A few years ago, my next-door neighbor sold her home to a group that converted it from a single-family residence into a synagogue.
Imagine that you had an argument with that neighbor and said, “I swear, I am never going to set foot in your house again!” Then last week you received an invitation from your best friend. His son will celebrate becoming bar mitzvah in that building. Can you attend that service, or must you honor your words?
The Torah portion this week says, “You must fulfill what has crossed your lips and perform what you have voluntarily vowed to the Lord, your God, having made the promise with your own mouth” (Deuteronomy 23:23-24). Both the Bible and the Talmud have many rules about vows. If you used God’s name in a vow, it was almost always binding and very difficult to annul. I used to teach post bar/bat mitzvah students about vows and how the rabbis held them in such high esteem. Some of those lessons could guide all of us.
The rabbis try to be more specific about what you vowed, and the teens in my class would always make the same point. Did you vow not to enter that house or did you vow not to enter the house if it belonged to a specific person? In Nedarim 3:3, the Mishnah mentions a vow that someone took not to enter a house. It points out that if the owner of that house dies or sells the it to someone else, the vow is no longer valid since it is no longer in the possession of the first owner. But if the vow was more specific; if it said that entering this house is prohibited for me, then even if the owner dies or sells it, you can’t go in.
But what if you could not have imagined when you made your vow not to set foot in that house that it could become a synagogue? Again we turn to the Mishnah, to Nedarim 9:2, where we read that if someone said: Entering this house is konam (forbidden) for me, and that house became a synagogue, and he said: Had I known that it would become a synagogue, I would not have vowed, in this and all such cases, “Rabbi Eliezer permits…the dissolution of the vow, and the rabbis prohibit it.” We have a split decision. If circumstances that are beyond your control change, Rabbi Eliezer would say, as in our case, you could enjoy the bar mitzvah in the house. You spoke too rashly and we annul your vow. The other rabbis would say something like, sorry, you can’t go. You should have been more careful with your words. Think before you speak.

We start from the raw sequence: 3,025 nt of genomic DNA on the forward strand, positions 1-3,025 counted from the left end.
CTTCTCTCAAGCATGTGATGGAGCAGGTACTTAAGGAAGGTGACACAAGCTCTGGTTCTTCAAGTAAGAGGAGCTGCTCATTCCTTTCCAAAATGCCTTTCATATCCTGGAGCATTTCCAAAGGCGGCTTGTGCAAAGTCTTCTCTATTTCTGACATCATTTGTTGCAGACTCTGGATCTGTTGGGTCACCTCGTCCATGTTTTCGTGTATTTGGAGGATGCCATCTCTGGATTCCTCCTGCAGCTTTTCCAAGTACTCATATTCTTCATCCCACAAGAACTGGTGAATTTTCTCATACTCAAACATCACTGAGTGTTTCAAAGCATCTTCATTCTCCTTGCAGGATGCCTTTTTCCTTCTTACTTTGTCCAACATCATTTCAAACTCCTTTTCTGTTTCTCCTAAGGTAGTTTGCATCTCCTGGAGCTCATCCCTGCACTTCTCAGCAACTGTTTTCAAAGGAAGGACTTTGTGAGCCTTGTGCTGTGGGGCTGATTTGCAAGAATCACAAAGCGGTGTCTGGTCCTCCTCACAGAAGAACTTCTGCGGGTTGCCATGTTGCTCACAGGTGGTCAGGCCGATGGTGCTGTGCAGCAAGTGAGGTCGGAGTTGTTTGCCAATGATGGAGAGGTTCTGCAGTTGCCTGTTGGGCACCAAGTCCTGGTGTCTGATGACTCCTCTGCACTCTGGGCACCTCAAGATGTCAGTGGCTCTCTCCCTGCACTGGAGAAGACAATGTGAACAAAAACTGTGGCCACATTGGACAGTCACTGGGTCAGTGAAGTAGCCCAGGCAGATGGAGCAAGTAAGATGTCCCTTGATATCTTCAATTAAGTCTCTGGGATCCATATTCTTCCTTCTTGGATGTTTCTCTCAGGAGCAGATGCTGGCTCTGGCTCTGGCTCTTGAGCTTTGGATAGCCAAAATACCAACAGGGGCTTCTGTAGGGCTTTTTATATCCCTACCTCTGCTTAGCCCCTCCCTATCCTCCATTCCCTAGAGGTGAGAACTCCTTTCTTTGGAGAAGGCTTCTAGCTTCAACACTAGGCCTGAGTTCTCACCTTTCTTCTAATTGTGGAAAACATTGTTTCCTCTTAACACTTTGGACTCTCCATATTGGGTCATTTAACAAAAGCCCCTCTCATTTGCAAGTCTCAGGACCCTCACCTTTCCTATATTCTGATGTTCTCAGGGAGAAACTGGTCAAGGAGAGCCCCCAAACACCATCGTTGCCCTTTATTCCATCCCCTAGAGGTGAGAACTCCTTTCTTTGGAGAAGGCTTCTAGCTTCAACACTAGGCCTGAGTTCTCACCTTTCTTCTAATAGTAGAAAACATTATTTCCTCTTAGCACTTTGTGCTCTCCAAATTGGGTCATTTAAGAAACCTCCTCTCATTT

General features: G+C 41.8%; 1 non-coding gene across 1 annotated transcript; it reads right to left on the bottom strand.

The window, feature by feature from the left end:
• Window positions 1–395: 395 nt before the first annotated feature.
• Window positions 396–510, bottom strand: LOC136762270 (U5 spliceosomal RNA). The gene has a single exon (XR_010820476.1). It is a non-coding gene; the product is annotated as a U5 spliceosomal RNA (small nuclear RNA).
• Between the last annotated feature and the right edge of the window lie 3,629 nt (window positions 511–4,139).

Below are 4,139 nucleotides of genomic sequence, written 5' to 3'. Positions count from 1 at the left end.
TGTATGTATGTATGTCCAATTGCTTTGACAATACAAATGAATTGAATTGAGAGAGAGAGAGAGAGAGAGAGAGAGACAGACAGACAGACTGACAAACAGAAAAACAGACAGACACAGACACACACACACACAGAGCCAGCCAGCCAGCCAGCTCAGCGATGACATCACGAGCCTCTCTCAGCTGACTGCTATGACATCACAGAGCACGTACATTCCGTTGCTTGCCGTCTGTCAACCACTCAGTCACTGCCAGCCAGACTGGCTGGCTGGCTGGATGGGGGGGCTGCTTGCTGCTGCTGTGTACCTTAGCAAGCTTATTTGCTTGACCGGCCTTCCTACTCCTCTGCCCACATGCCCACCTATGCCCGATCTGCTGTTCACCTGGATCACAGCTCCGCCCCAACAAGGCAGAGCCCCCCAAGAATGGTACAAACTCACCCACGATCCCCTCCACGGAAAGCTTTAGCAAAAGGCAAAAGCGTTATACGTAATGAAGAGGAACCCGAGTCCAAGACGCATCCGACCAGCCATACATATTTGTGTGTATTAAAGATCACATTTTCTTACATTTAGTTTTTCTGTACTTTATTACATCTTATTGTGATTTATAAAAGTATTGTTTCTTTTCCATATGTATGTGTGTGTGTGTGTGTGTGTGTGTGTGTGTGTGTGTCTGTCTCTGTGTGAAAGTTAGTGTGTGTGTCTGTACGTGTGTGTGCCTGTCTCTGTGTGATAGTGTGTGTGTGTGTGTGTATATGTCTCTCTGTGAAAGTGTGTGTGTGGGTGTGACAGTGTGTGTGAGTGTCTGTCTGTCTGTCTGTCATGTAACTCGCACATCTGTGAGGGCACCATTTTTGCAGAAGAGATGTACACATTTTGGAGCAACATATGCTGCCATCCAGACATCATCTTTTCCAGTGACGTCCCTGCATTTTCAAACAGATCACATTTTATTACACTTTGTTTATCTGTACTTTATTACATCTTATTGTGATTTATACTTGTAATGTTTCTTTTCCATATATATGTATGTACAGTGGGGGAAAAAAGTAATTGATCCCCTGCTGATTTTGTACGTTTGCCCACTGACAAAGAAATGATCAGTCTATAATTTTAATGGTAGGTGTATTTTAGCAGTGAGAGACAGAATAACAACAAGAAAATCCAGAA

When I taught this to teens, using a wonderful textbook, “Learn Mishnah,” by Jacob Neusner, there was an important lesson for them. If teenagers want to be considered seriously as adults, based on our study of the Mishnah, they should be careful with their words. Saying things that they really don’t mean, that are ill advised, or that they have to take back is childish. If they do that, people won’t treat them as adults.
That is a good lesson for adults as well. Imagine if we were held to what we say. On social media, words are often sent into cyberspace without our thinking about them. Is that why some electronic means of communication now allow you to retract a message or an email? How many times have we heard someone say that they didn’t mean what they wrote in a tweet?
I know those are not vows using God’s name, but they are words we say too often without considering their consequences.
Would that public figures refrained from outrageous statements, so that they would not have to try to weasel out of what they said. Did their words truly reveal their values, or were they rash statements? We could become a more civil society if we took our utterances as the Bible and the rabbis remind us, not just as words but as serious commitments and think of their implications before we speak.
It’s not just about attending a bar mitzvah, it’s about creating a society with more integrity.